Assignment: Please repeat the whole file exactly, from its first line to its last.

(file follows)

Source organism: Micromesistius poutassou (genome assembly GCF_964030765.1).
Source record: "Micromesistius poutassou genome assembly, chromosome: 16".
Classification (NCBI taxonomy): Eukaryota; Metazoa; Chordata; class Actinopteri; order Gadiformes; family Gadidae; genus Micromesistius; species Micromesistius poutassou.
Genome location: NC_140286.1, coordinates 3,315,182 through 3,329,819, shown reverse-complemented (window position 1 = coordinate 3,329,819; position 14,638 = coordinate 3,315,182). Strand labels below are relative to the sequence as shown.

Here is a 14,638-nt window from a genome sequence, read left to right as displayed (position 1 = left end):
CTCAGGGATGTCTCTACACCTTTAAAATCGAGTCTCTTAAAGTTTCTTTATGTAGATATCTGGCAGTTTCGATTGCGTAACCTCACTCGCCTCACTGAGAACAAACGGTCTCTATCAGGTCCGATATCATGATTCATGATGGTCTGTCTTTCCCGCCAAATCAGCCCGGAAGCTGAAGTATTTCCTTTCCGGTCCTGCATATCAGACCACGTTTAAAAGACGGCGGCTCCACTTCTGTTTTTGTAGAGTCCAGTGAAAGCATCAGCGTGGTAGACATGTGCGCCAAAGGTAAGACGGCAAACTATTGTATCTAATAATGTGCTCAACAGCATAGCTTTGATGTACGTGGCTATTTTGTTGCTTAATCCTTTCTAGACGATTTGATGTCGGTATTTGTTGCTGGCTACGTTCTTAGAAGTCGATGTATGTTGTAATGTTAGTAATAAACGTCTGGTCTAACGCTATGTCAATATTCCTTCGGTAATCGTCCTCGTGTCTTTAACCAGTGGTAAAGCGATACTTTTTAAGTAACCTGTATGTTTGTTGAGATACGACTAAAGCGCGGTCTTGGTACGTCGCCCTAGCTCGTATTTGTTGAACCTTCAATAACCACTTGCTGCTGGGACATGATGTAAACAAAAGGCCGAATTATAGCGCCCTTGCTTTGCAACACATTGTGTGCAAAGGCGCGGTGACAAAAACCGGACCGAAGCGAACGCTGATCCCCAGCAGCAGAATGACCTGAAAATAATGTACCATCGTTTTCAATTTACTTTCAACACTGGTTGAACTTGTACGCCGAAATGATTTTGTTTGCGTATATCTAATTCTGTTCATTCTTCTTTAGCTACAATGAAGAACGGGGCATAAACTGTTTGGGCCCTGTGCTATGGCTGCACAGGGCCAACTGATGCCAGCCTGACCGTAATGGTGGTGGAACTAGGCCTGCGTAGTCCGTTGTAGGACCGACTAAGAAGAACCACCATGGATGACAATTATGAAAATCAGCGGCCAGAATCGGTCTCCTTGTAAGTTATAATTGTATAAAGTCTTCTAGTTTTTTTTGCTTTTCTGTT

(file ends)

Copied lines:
Source organism: Micromesistius poutassou (genome assembly GCF_964030765.1).
Source record: "Micromesistius poutassou genome assembly, chromosome: 16".
Classification (NCBI taxonomy): Eukaryota; Metazoa; Chordata; class Actinopteri; order Gadiformes; family Gadidae; genus Micromesistius; species Micromesistius poutassou.
Genome location: NC_140286.1, coordinates 3,315,182 through 3,329,819, shown reverse-complemented (window position 1 = coordinate 3,329,819; position 14,638 = coordinate 3,315,182). Strand labels below are relative to the sequence as shown.

Here is a 14,638-nt window from a genome sequence, read left to right as displayed (position 1 = left end):
CTCAGGGATGTCTCTACACCTTTAAAATCGAGTCTCTTAAAGTTTCTTTATGTAGATATCTGGCAGTTTCGATTGCGTAACCTCACTCGCCTCACTGAGAACAAACGGTCTCTATCAGGTCCGATATCATGATTCATGATGGTCTGTCTTTCCCGCCAAATCAGCCCGGAAGCTGAAGTATTTCCTTTCCGGTCCTGCATATCAGACCACGTTTAAAAGACGGCGGCTCCACTTCTGTTTTTGTAGAGTCCAGTGAAAGCATCAGCGTGGTAGACATGTGCGCCAAAGGTAAGACGGCAAACTATTGTATCTAATAATGTGCTCAACAGCATAGCTTTGATGTACGTGGCTATTTTGTTGCTTAATCCTTTCTAGACGATTTGATGTCGGTATTTGTTGCTGGCTACGTTCTTAGAAGTCGATGTATGTTGTAATGTTAGTAATAAACGTCTGGTCTAACGCTATGTCAATATTCCTTCGGTAATCGTCCTCGTGTCTTTAACCAGTGGTAAAGCGATACTTTTTAAGTAACCTGTATGTTTGTTGAGATACGACTAAAGCGCGGTCTTGGTACGTCGCCCTAGCTCGTATTTGTTGAACCTTCAATAACCACTTGCTGCTGGGACATGATGTAAACAAAAGGCCGAATTATAGCGCCCTTGCTTTGCAACACATTGTGTGCAAAGGCGCGGTGACAAAAACCGGACCGAAGCGAACGCTGATCCCCAGCAGCAGAATGACCTGAAAATAATGTACCATCGTTTTCAATTTACTTTCAACACTGGTTGAACTTGTACGCCGAAATGATTTTGTTTGCGTATATCTAATTCTGTTCATTCTTCTTTAGCTACAATGAAGAACGGGGCATAAACTGTTTGGGCCCTGTGCTATGGCTGCACAGGGCCAACTGATGCCAGCCTGACCGTAATGGTGGTGGAACTAGGCCTGCGTAGTCCGTTGTAGGACCGACTAAGAAGAACCACCATGGATGACAATTATGAAAATCAGCGGCCAGAATCGGTCTCCTTGTAAGTTATAATTGTATAAAGTCTTCTAGTTTTTTTTGCTTTTCTGTT